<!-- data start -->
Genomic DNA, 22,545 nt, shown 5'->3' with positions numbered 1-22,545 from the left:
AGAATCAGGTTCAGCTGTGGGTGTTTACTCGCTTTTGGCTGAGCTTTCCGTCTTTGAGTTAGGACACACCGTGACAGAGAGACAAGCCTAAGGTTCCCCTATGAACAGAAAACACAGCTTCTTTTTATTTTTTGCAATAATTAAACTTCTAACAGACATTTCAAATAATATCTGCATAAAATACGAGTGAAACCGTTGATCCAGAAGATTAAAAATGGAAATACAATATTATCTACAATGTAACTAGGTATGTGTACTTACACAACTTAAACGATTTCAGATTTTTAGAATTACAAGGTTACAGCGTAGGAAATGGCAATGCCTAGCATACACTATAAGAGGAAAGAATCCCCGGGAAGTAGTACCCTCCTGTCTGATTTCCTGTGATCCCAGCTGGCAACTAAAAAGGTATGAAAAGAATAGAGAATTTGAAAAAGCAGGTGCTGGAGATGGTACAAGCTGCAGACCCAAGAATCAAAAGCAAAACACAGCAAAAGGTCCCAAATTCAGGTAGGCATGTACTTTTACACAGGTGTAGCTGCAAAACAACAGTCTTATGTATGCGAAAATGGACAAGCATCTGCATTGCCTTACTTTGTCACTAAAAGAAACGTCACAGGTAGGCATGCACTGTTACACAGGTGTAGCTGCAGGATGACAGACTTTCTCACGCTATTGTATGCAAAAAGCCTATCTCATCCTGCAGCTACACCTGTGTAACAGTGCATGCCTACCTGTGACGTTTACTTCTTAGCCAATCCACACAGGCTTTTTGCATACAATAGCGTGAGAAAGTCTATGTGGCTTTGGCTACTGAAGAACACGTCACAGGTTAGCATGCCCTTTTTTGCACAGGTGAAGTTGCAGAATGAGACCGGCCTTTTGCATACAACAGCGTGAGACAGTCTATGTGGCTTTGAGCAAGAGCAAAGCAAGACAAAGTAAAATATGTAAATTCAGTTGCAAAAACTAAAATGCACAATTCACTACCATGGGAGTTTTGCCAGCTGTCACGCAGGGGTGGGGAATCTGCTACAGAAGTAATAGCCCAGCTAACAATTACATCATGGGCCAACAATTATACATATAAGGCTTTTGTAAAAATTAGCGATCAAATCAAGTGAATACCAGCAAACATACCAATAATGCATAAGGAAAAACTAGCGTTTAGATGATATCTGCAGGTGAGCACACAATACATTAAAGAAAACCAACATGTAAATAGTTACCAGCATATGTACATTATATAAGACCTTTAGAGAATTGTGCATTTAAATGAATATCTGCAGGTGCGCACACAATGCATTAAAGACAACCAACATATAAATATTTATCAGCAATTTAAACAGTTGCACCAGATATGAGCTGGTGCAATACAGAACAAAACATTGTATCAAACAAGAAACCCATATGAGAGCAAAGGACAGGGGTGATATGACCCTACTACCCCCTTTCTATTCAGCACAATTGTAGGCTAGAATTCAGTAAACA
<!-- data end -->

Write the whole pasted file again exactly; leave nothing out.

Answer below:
Genomic DNA, 22,545 nt, shown 5'->3' with positions numbered 1-22,545 from the left:
AGAATCAGGTTCAGCTGTGGGTGTTTACTCGCTTTTGGCTGAGCTTTCCGTCTTTGAGTTAGGACACACCGTGACAGAGAGACAAGCCTAAGGTTCCCCTATGAACAGAAAACACAGCTTCTTTTTATTTTTTGCAATAATTAAACTTCTAACAGACATTTCAAATAATATCTGCATAAAATACGAGTGAAACCGTTGATCCAGAAGATTAAAAATGGAAATACAATATTATCTACAATGTAACTAGGTATGTGTACTTACACAACTTAAACGATTTCAGATTTTTAGAATTACAAGGTTACAGCGTAGGAAATGGCAATGCCTAGCATACACTATAAGAGGAAAGAATCCCCGGGAAGTAGTACCCTCCTGTCTGATTTCCTGTGATCCCAGCTGGCAACTAAAAAGGTATGAAAAGAATAGAGAATTTGAAAAAGCAGGTGCTGGAGATGGTACAAGCTGCAGACCCAAGAATCAAAAGCAAAACACAGCAAAAGGTCCCAAATTCAGGTAGGCATGTACTTTTACACAGGTGTAGCTGCAAAACAACAGTCTTATGTATGCGAAAATGGACAAGCATCTGCATTGCCTTACTTTGTCACTAAAAGAAACGTCACAGGTAGGCATGCACTGTTACACAGGTGTAGCTGCAGGATGACAGACTTTCTCACGCTATTGTATGCAAAAAGCCTATCTCATCCTGCAGCTACACCTGTGTAACAGTGCATGCCTACCTGTGACGTTTACTTCTTAGCCAATCCACACAGGCTTTTTGCATACAATAGCGTGAGAAAGTCTATGTGGCTTTGGCTACTGAAGAACACGTCACAGGTTAGCATGCCCTTTTTTGCACAGGTGAAGTTGCAGAATGAGACCGGCCTTTTGCATACAACAGCGTGAGACAGTCTATGTGGCTTTGAGCAAGAGCAAAGCAAGACAAAGTAAAATATGTAAATTCAGTTGCAAAAACTAAAATGCACAATTCACTACCATGGGAGTTTTGCCAGCTGTCACGCAGGGGTGGGGAATCTGCTACAGAAGTAATAGCCCAGCTAACAATTACATCATGGGCCAACAATTATACATATAAGGCTTTTGTAAAAATTAGCGATCAAATCAAGTGAATACCAGCAAACATACCAATAATGCATAAGGAAAAACTAGCGTTTAGATGATATCTGCAGGTGAGCACACAATACATTAAAGAAAACCAACATGTAAATAGTTACCAGCATATGTACATTATATAAGACCTTTAGAGAATTGTGCATTTAAATGAATATCTGCAGGTGCGCACACAATGCATTAAAGACAACCAACATATAAATATTTATCAGCAATTTAAACAGTTGCACCAGATATGAGCTGGTGCAATACAGAACAAAACATTGTATCAAACAAGAAACCCATATGAGAGCAAAGGACAGGGGTGATATGACCCTACTACCCCCTTTCTATTCAGCACAATTGTAGGCTAGAATTCAGTAAACA